Being More Than A Mum
Being More Than A Mum
Being a parent is all-consuming, especially during those early weeks and months. Your old life can suddenly seem like a distant memory and your new life is such a steep learning curve you may barely have time to consider yourself at all. But as those first few weeks pass and you begin to find your feet and a new routine it's important to remember that you are still the person you were before. You still have all the same interests, needs and passions. Being a new mum is not the time to abandon those things, but to embrace them instead.
The birth of my son in April 2013 changed my world forever, and not just in the normal becoming-a-parent sense. Within nine weeks of his birth I'd had a complete breakdown of my mental health; I was gripped by Postnatal Depression & Anxiety; symptomised by constant panic attacks, insomnia, lack of appetite, intrusive thoughts and derealisation, as well as some delightful physical symptoms. I had literally no idea who I was, what I had done or where my old life had disappeared to. I even had thoughts of suicide.
Thankfully, I sought help and started treatment. Within a few weeks I was sleeping and eating. Within a few months I was coping. Within a year I was almost well. But that was a long year filled with analysis and self-reflection, and endless learning.
A huge source of the discomfort that ultimately led to my illness was fear that I didn't enjoy being a mum, and that I'd made a huge mistake. I now realise that this was because my expectations were way too high. I didn't much worry about hobbies or passions before I had my son because I assumed being a mother would be enough; I would be fulfilling my whole life's purpose. This was a massive mistake. How can anything in life, even the biggest thing we ever do, be enough on its own?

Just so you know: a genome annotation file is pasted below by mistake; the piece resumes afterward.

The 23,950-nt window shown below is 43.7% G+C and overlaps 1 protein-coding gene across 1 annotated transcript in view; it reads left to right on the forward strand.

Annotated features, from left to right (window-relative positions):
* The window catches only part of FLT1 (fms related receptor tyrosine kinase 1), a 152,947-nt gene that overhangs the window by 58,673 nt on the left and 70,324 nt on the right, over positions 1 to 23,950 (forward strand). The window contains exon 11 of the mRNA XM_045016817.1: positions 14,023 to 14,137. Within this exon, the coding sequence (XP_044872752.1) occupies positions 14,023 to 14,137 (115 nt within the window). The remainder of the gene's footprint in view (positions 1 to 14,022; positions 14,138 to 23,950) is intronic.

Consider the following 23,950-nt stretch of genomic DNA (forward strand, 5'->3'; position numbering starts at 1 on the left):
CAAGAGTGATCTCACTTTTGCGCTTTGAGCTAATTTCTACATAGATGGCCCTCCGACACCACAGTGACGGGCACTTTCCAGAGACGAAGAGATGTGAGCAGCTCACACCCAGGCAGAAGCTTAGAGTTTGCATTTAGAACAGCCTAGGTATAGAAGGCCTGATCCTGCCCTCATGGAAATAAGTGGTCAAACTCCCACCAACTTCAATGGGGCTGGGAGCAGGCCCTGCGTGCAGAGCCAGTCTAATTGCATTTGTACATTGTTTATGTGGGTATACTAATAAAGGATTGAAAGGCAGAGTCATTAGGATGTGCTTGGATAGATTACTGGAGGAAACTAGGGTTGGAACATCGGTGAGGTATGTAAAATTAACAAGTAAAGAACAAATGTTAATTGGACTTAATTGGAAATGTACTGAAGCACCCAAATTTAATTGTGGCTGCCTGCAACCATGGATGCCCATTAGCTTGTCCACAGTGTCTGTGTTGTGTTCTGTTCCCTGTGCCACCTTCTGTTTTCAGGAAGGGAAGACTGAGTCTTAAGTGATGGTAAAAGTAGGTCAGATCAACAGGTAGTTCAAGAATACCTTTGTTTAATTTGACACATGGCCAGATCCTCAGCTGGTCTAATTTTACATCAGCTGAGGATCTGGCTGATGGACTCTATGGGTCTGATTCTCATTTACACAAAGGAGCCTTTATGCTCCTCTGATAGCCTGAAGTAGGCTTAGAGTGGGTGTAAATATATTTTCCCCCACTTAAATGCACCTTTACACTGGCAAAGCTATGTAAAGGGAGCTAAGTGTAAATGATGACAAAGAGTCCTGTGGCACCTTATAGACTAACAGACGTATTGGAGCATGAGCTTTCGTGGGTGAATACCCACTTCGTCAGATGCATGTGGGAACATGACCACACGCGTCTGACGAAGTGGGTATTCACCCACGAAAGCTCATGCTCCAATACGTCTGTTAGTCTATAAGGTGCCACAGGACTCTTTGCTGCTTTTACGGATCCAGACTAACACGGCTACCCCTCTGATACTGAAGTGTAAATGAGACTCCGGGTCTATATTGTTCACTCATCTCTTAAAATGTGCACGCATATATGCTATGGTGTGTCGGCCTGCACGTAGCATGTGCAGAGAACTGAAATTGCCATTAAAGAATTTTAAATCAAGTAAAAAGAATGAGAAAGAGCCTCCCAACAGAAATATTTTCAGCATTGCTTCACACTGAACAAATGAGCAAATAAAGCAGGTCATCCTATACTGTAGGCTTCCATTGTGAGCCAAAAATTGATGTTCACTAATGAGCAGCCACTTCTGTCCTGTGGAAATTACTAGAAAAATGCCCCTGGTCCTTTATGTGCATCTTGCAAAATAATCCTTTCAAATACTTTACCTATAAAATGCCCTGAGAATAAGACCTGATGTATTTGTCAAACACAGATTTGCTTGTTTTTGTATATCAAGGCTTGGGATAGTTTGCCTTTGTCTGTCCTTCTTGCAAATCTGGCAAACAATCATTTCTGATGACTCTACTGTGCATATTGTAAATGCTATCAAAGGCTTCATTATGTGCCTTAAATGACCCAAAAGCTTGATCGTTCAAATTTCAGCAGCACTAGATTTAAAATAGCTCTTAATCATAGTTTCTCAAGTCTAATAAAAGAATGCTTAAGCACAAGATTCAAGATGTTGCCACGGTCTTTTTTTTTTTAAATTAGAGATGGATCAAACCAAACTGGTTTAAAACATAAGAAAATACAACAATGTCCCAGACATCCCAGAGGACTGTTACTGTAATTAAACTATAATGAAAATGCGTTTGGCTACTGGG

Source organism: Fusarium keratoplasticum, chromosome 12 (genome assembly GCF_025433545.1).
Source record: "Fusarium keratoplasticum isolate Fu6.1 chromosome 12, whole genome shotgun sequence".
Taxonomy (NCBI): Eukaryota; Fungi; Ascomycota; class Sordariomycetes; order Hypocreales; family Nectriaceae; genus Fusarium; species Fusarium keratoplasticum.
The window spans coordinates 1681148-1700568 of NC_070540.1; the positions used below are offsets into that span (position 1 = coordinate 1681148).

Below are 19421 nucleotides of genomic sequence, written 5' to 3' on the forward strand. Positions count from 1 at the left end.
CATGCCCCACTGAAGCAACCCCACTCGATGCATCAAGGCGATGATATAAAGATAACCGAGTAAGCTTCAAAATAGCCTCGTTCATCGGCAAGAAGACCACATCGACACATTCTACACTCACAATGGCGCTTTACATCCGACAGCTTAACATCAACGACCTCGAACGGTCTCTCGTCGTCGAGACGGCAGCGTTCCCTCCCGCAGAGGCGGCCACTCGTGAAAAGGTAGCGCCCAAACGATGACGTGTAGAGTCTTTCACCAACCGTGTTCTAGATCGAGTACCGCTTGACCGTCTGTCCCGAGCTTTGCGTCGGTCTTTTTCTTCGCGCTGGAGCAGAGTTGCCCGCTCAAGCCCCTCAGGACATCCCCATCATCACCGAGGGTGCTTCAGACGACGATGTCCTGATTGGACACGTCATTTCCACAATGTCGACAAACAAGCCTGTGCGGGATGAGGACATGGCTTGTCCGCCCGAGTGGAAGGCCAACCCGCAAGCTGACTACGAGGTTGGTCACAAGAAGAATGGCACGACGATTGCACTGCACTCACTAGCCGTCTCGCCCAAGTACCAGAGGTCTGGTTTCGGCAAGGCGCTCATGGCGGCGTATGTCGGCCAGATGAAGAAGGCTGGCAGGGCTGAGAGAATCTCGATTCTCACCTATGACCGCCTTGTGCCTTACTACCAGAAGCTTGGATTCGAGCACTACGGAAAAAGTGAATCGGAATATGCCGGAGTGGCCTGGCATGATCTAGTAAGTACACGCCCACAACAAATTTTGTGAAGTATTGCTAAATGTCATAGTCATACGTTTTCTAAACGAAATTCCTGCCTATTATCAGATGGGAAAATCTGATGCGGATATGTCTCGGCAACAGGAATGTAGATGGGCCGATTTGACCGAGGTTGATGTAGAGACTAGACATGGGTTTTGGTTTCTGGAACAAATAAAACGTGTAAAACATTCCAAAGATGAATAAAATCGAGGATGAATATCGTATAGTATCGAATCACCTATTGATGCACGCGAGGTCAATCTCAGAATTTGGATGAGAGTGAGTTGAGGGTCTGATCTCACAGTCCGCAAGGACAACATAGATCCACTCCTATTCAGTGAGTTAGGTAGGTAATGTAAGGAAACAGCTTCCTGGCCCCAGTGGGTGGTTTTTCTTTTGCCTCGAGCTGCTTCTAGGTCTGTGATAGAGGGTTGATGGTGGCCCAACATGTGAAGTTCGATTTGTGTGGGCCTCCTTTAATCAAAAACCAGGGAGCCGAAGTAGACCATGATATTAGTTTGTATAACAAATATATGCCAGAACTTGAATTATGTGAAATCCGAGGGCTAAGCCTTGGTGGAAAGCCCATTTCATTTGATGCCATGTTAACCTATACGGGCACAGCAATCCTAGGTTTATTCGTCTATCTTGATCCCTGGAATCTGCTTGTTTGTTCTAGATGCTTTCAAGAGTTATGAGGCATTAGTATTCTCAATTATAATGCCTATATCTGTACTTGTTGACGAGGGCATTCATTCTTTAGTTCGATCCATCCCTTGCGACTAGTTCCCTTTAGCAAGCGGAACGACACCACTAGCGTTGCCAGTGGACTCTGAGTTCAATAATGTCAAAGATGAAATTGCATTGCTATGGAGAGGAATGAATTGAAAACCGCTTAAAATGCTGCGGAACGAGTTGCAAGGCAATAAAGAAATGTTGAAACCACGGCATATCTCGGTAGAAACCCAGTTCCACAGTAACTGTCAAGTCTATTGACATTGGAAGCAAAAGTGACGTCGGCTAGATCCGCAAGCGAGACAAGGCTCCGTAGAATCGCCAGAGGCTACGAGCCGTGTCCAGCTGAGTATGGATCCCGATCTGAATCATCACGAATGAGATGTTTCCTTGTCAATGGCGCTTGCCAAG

Mental health issues aside, becoming a parent is the most incredible experience any human can have but it can also be jarring, scary, lonely and isolating. It’s the biggest adjustment we’re ever likely to face. It can often feel like the essence of what makes you you is totally lost, at least for a time.
During the latter stages of my PND recovery I found myself at a plateau and it was only through my passion for writing that I began to connect with myself again. I now partake in a host of activities - both related to my mental health work and self-care treats during my free time - that contribute to me feeling emotionally strong and well.
Everyone has a passion or ambition inside them, even if you didn’t think you did before parenthood. Being a mum is not a time to let go of that sense of self but to instead indulge it wherever possible. You’ll likely be a better, happier parent because of it.
My illness meant I was forced to streamline what was important to me and prioritise certain passions, but I honestly believe all parents should pay more attention to themselves, and their needs, in an effort to remain mentally and emotionally healthy. Plus, you never know where those interests may lead you.
Laura Clark is a mum, writer, mental health advocate and peer support worker. Read more of her ramblings at The Butterfly Mother or sign up to her free subscription service to receive fortnightly mental health and emotional wellbeing content.
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